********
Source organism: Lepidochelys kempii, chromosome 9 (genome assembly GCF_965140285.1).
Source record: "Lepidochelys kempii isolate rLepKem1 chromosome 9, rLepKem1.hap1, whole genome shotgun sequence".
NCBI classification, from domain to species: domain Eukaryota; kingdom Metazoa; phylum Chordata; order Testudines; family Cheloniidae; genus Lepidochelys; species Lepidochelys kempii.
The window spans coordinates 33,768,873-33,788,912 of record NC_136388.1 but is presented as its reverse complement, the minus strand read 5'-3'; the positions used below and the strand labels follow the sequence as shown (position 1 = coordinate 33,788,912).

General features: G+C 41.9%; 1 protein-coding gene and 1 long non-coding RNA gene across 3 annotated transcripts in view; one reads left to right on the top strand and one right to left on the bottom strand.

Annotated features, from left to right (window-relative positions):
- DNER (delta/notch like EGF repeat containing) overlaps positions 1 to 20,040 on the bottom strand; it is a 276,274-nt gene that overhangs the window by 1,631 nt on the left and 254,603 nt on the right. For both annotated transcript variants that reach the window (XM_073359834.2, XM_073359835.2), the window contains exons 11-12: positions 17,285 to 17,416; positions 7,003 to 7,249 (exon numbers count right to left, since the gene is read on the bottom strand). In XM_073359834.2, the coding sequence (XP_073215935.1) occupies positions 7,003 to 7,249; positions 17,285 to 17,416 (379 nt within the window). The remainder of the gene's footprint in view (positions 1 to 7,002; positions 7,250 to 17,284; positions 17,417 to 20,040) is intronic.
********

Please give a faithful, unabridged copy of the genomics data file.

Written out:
Source organism: Lepidochelys kempii, chromosome 9 (genome assembly GCF_965140285.1).
Source record: "Lepidochelys kempii isolate rLepKem1 chromosome 9, rLepKem1.hap1, whole genome shotgun sequence".
NCBI classification, from domain to species: domain Eukaryota; kingdom Metazoa; phylum Chordata; order Testudines; family Cheloniidae; genus Lepidochelys; species Lepidochelys kempii.
The window spans coordinates 33,768,873-33,788,912 of record NC_136388.1 but is presented as its reverse complement, the minus strand read 5'-3'; the positions used below and the strand labels follow the sequence as shown (position 1 = coordinate 33,788,912).

General features: G+C 41.9%; 1 protein-coding gene and 1 long non-coding RNA gene across 3 annotated transcripts in view; one reads left to right on the top strand and one right to left on the bottom strand.

Annotated features, from left to right (window-relative positions):
- DNER (delta/notch like EGF repeat containing) overlaps positions 1 to 20,040 on the bottom strand; it is a 276,274-nt gene that overhangs the window by 1,631 nt on the left and 254,603 nt on the right. For both annotated transcript variants that reach the window (XM_073359834.2, XM_073359835.2), the window contains exons 11-12: positions 17,285 to 17,416; positions 7,003 to 7,249 (exon numbers count right to left, since the gene is read on the bottom strand). In XM_073359834.2, the coding sequence (XP_073215935.1) occupies positions 7,003 to 7,249; positions 17,285 to 17,416 (379 nt within the window). The remainder of the gene's footprint in view (positions 1 to 7,002; positions 7,250 to 17,284; positions 17,417 to 20,040) is intronic.